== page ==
In an attempt to curb the ongoing financial crisis of 2007-2008 Congress created the 'Troubled Asset Relief Program - TARP'. The TARP gives the U.S. Treasury purchasing power of $700 billion to buy up mortgage backed securities (MBS) from institutions across the country, in an attempt to create liquidity and un-seize the money markets. In March 2009, President Obama decided to bailout GM and Chrysler under TARP.

Troubled Asset Relief Program

from NCPA,

In relation to the Troubled Asset Relief program (TARP), the Government Accountability Office (GAO) has made a total of 72 recommendations; 59 of which have been implemented and among the remaining ones, four have been partially implemented and three haven't been implemented at all. Of the non-implemented recommendations, due to the evolving nature of the programs, some were considered outdated and no longer applicable. These recommendations are concerned particularly with two of TARP's programs: Capital Purchase Program (CPP), which supports certain U.S. financial institutions, and Making Home Affordable (MHA), which is a collection of housing programs designed to help homeowners avoid foreclosure. - Of the recommendations that have not been implemented one suggests that the Treasury consider analyzing and reporting on remaining and former CPP participants separately. - The other two are directed at the MHA and require that Treasury establish a standard process to better ensure that changes to TARP-funded MHA programs are based on comprehensive benefit-cost analyses.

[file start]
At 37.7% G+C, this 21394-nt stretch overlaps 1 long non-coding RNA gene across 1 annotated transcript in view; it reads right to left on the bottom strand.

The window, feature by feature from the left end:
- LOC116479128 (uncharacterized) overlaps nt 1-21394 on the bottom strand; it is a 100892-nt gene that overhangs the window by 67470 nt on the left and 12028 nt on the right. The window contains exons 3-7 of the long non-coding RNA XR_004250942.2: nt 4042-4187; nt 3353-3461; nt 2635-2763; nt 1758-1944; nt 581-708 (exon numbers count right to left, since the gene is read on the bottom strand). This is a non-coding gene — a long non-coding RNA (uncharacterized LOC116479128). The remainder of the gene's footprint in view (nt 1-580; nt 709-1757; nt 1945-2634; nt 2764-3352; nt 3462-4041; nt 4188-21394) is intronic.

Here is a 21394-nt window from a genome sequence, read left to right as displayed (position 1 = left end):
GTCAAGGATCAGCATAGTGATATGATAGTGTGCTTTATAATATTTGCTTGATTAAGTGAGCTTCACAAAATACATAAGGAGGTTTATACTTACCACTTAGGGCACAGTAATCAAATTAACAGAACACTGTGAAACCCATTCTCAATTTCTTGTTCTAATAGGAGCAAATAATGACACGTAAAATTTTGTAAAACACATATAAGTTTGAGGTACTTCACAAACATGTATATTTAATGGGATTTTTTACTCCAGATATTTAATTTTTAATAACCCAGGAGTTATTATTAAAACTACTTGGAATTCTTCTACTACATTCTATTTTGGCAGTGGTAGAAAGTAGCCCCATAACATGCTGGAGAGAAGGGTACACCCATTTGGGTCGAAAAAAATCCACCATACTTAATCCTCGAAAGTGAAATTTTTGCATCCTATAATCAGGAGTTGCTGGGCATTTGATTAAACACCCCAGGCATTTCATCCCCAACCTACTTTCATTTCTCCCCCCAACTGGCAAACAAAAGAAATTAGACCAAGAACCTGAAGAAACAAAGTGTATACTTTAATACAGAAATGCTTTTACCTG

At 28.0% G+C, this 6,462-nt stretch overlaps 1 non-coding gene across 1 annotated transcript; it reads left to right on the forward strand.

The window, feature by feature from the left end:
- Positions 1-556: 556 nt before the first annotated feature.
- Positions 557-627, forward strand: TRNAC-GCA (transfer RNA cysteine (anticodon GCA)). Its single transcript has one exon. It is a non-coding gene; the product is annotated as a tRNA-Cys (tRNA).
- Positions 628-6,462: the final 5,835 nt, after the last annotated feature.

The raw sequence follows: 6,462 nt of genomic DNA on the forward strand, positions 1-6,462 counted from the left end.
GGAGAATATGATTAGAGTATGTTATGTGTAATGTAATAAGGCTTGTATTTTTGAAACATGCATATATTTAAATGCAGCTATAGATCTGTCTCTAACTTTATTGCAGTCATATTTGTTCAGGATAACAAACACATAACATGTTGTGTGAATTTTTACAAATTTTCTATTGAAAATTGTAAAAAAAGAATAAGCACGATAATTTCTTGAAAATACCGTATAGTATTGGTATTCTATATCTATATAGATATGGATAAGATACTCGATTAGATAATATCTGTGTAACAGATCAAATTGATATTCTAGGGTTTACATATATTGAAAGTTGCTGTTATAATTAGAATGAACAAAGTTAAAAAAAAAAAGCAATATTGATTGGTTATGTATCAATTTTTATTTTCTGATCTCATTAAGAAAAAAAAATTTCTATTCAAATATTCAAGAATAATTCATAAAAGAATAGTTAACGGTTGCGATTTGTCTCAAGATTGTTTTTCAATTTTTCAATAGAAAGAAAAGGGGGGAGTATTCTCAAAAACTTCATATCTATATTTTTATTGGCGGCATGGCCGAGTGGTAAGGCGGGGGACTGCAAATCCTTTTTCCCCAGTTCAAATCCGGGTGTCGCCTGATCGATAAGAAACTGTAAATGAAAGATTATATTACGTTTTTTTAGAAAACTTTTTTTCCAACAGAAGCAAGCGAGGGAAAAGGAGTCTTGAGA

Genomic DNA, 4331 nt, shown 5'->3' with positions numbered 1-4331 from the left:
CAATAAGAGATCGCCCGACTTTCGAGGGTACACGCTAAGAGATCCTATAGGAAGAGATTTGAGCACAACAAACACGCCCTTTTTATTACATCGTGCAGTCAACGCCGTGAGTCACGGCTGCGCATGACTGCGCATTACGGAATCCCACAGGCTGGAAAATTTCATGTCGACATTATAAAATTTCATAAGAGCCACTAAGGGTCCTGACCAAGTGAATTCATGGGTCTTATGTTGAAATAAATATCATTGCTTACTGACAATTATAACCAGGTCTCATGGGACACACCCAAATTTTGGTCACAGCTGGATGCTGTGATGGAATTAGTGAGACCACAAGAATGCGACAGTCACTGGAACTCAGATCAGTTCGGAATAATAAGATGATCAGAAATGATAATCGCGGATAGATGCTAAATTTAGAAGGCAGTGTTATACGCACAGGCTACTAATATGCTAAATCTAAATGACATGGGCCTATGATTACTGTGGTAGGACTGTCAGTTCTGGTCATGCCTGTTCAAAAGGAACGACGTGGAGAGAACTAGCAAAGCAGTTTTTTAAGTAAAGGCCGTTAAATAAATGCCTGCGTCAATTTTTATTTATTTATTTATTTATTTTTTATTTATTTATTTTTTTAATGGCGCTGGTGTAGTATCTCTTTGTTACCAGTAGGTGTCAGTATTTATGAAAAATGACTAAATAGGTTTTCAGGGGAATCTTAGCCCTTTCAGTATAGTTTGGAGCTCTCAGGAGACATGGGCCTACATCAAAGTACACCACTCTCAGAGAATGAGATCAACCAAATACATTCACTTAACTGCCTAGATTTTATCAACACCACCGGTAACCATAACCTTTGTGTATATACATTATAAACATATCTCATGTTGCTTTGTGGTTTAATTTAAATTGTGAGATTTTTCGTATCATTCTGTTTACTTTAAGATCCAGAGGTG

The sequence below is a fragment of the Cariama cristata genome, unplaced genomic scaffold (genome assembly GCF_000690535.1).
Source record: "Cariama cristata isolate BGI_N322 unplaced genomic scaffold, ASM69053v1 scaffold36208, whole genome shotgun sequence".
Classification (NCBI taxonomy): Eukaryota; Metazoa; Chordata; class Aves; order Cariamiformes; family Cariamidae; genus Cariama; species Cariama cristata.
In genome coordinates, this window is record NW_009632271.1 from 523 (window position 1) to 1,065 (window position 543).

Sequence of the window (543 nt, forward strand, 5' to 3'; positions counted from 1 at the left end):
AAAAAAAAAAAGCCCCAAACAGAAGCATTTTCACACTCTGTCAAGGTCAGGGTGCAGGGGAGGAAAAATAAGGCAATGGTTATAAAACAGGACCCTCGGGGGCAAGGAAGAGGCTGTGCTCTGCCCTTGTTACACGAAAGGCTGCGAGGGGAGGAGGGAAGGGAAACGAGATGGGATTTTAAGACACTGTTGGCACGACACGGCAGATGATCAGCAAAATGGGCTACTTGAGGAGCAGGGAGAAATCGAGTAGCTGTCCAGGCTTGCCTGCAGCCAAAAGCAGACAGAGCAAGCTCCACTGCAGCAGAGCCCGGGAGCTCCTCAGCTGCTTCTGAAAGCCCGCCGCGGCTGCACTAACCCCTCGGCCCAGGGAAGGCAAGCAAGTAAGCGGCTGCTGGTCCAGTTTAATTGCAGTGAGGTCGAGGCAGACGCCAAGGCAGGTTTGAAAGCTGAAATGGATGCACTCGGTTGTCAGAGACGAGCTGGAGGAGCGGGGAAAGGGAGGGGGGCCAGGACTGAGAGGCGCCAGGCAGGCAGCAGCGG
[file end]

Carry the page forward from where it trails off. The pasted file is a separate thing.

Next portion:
To determine the implementation status, the GAO conducted a performance audit which assessed relevant documentation from Treasury, interviewed Treasury officials, and reviewed prior TARP reports. The GAO continues to maintain that the Treasury should take action to fully implement the four partially implemented recommendations and three open recommendations.

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